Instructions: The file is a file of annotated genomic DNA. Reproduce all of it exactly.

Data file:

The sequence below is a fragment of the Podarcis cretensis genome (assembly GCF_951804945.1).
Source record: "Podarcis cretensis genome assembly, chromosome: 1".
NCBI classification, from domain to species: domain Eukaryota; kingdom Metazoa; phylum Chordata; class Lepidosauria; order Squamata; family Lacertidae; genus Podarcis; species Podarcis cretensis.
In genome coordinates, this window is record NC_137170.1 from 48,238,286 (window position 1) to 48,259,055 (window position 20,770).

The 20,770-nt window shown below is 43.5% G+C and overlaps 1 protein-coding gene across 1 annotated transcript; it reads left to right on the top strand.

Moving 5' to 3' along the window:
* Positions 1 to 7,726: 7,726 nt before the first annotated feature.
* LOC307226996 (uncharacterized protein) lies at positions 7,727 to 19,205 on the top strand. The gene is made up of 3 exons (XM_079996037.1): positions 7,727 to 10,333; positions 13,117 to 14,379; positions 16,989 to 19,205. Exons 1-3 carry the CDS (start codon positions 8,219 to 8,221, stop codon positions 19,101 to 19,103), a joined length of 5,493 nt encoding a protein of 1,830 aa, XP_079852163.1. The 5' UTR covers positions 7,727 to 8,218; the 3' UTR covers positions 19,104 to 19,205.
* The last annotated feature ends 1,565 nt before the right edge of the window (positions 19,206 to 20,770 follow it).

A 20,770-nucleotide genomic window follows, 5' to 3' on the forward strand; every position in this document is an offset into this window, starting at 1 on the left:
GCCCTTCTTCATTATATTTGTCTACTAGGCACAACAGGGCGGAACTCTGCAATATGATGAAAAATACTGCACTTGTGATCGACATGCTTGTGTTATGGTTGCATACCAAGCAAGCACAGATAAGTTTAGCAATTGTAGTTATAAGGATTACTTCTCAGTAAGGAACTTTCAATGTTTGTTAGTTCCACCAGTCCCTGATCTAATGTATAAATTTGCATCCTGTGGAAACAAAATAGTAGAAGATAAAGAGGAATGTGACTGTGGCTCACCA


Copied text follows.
The sequence below is a fragment of the Podarcis cretensis genome (assembly GCF_951804945.1).
Source record: "Podarcis cretensis genome assembly, chromosome: 1".
NCBI classification, from domain to species: domain Eukaryota; kingdom Metazoa; phylum Chordata; class Lepidosauria; order Squamata; family Lacertidae; genus Podarcis; species Podarcis cretensis.
In genome coordinates, this window is record NC_137170.1 from 48,238,286 (window position 1) to 48,259,055 (window position 20,770).

The 20,770-nt window shown below is 43.5% G+C and overlaps 1 protein-coding gene across 1 annotated transcript; it reads left to right on the top strand.

Moving 5' to 3' along the window:
* Positions 1 to 7,726: 7,726 nt before the first annotated feature.
* LOC307226996 (uncharacterized protein) lies at positions 7,727 to 19,205 on the top strand. The gene is made up of 3 exons (XM_079996037.1): positions 7,727 to 10,333; positions 13,117 to 14,379; positions 16,989 to 19,205. Exons 1-3 carry the CDS (start codon positions 8,219 to 8,221, stop codon positions 19,101 to 19,103), a joined length of 5,493 nt encoding a protein of 1,830 aa, XP_079852163.1. The 5' UTR covers positions 7,727 to 8,218; the 3' UTR covers positions 19,104 to 19,205.
* The last annotated feature ends 1,565 nt before the right edge of the window (positions 19,206 to 20,770 follow it).

A 20,770-nucleotide genomic window follows, 5' to 3' on the forward strand; every position in this document is an offset into this window, starting at 1 on the left:
GCCCTTCTTCATTATATTTGTCTACTAGGCACAACAGGGCGGAACTCTGCAATATGATGAAAAATACTGCACTTGTGATCGACATGCTTGTGTTATGGTTGCATACCAAGCAAGCACAGATAAGTTTAGCAATTGTAGTTATAAGGATTACTTCTCAGTAAGGAACTTTCAATGTTTGTTAGTTCCACCAGTCCCTGATCTAATGTATAAATTTGCATCCTGTGGAAACAAAATAGTAGAAGATAAAGAGGAATGTGACTGTGGCTCACCA